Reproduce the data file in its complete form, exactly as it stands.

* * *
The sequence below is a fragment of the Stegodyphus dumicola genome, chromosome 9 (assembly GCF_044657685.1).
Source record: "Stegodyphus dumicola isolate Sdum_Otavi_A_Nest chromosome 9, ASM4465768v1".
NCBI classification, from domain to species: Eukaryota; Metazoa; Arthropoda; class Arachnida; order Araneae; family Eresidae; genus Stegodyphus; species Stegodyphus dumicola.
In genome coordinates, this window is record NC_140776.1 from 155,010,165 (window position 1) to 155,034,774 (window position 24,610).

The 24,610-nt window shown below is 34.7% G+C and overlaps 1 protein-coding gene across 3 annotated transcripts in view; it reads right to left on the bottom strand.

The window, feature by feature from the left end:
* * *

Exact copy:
The sequence below is a fragment of the Stegodyphus dumicola genome, chromosome 9 (assembly GCF_044657685.1).
Source record: "Stegodyphus dumicola isolate Sdum_Otavi_A_Nest chromosome 9, ASM4465768v1".
NCBI classification, from domain to species: Eukaryota; Metazoa; Arthropoda; class Arachnida; order Araneae; family Eresidae; genus Stegodyphus; species Stegodyphus dumicola.
In genome coordinates, this window is record NC_140776.1 from 155,010,165 (window position 1) to 155,034,774 (window position 24,610).

The 24,610-nt window shown below is 34.7% G+C and overlaps 1 protein-coding gene across 3 annotated transcripts in view; it reads right to left on the bottom strand.

The window, feature by feature from the left end: